The fourth quarter of 2022 capped a strong year for additive manufacturing markets, according to SmarTech Analysis. Even in the face of uncertain economic conditions, the growth rate for all 3D printing hardware, materials, software, and services expand by 23% in 2022. The year-end spending on additive manufacturing hit $13.5 billion.
Sectors in the industry expanded at different rates. The metals market grew 25%, to $4.9 billion, while the polymers market grew 20%, to $7.3 billion. The software segment reached $1.2 billion, and the additive manufacturing services totaled $6.0 billion.
The big movers in additive adoption continued to be aerospace and dental. In both industries, 3D printing has morphed into a matured manufacturing process. Yet other sectors are now showing strong growth. “Though the aerospace industry drove growth in additive manufacturing over the last decade, followed by medical/dental, other sectors are starting to catch up with growing adoption, particularly leading up to and after COVID hit,” Michael Molitch-Hou, editor-in-chief of 3DPrint.com, told Design News. “Specifically, automotive and, more recently, oil and gas, have been using the technology at increasing rates.”
Another change in the market is the acceptance of 3D-printed parts in automotive manufacturing. “While automotive has long been a user of the technology since its inception in the 1980s and 90s, automotive has only begun using 3D printing for end parts more recently. Previously it was too expensive for implementation,” said Molitch-Hou. “Now, there are higher throughput printers on the market that reduce the cost.”
A new player in additive manufacturing in the energy sector. “For the oil and gas industry, the energy transition driven by climate change and high fossil fuel prices, is demanding that the cost of energy be reduced,” said Molitch-Hou. “Ideally, this would be performed through the adoption of renewable energy technologies, but more realistically, fossil fuel companies and users are doing this by adopting additive manufacturing to improve the efficiency of systems that rely on fossil fuels, such as more energy-efficient engines and power generators.”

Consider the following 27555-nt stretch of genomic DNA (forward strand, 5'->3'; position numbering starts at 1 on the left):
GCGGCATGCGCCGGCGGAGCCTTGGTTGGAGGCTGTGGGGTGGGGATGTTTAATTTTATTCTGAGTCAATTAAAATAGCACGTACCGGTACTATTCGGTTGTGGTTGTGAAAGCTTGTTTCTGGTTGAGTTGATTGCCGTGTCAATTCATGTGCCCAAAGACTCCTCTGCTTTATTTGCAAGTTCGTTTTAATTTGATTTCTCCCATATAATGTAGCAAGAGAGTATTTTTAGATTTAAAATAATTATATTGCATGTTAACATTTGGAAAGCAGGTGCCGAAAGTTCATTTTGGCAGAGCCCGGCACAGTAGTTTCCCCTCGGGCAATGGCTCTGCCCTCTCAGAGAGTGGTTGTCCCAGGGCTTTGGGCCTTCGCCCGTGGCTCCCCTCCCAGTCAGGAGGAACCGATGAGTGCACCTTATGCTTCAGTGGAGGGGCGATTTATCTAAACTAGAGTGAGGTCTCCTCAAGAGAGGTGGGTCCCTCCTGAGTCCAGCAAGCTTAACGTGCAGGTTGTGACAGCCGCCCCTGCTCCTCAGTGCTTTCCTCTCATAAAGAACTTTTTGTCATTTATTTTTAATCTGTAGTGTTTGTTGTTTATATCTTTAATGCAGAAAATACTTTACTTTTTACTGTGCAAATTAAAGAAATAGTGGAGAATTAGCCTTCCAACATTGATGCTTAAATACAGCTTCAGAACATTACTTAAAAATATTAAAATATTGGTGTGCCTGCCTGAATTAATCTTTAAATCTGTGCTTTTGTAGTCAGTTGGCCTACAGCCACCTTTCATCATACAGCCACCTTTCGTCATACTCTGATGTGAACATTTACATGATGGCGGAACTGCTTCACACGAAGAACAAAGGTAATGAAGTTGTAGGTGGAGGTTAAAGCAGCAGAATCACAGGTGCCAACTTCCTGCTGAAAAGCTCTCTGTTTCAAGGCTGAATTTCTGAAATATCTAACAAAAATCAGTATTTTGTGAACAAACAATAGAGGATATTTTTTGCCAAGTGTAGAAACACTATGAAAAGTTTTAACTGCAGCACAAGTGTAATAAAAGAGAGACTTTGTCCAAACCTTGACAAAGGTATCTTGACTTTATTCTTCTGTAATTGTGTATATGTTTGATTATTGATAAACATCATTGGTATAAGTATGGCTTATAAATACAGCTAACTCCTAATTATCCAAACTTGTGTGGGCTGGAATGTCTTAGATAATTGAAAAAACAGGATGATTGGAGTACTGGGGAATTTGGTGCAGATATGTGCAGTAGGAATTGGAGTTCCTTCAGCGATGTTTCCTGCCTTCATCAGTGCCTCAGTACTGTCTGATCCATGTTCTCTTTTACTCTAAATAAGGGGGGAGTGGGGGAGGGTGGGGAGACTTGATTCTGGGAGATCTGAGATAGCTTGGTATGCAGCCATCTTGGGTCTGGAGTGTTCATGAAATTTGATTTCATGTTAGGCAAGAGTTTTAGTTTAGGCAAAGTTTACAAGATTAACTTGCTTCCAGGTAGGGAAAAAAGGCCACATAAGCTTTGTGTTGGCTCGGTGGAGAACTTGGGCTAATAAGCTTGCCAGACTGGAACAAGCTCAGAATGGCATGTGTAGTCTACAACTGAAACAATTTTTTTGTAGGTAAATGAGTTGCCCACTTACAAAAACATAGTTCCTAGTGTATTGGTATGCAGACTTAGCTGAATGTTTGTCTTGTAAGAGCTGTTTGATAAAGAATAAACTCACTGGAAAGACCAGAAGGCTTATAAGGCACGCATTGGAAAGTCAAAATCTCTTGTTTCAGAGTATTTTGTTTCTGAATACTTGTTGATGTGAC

Growth Slowed Slightly in the Second Half of 2022
While growth in 3D printing during 2023 was aggressive, the second half slowed a bit. “Most areas grew aggressively in the first half of the year, and still achieved growth in the second half despite the deteriorating economic outlook,” Scott Durham, EVP of research at SmarTech Analysis, told Design News. “However, in the metals segment – which grew a little faster compared to nonmetal 3D printing – the area of powders used by additive manufacturing machines grew quite a bit in 2022, nearly 50%.”
The overall growth over the years was balanced by defense and aerospace. “Industry growth may have happened regardless of all the supply chain shakeups which are generally credited for a lot of renewed interest in additive manufacturing due to multi-year development projects now picking up steam. All of the activity in the defense/hypersonics and aerospace sectors helped a lot,” said Durham.
The Pull for Manufacturers
Much of the growth in 3D printing has been driven by manufacturers that are adopting the technology at a greater speed than in previous years. “The value proposition hasn't changed - it's all about getting parts that might be very difficult to source a lot faster, and in many cases with lower overall cost,” said Durham. “Sometimes this is through creative design work to combine parts that wouldn't be possible otherwise; sometimes it’s about making things without the need for a mold or tooling. In the post-pandemic supply chain world, this value proposition has become even more relevant.”
Supply chain issues are still behind a lot of the decisions to utilize 3D printing. “The biggest driver of adoption right now is supply chain resilience. COVID and the military conflict between Russia and Ukraine, among other macro events, have highlighted issues in the supply chain that require local, on-demand solutions,” said Molitch-Hou. “3D printing showcased its ability to execute this during COVID and now, manufacturers understand the potential of the technology in the long term.”
Another mover in 3D printing growth is government incentives to buffer unstable supply chains. “National governments are implementing a variety of programs that are directed at supply chain resilience, which is being passed onto the additive manufacturuing industry and designed to integrate the technology into the supply chain of traditional manufacturers,” said Molitch-Hou. “This will only be compounded as energy transition is more fully pursued because much of that will require local, on-demand manufacturing using as few materials and as little energy as possible, something that AM is optimally positioned to achieve.”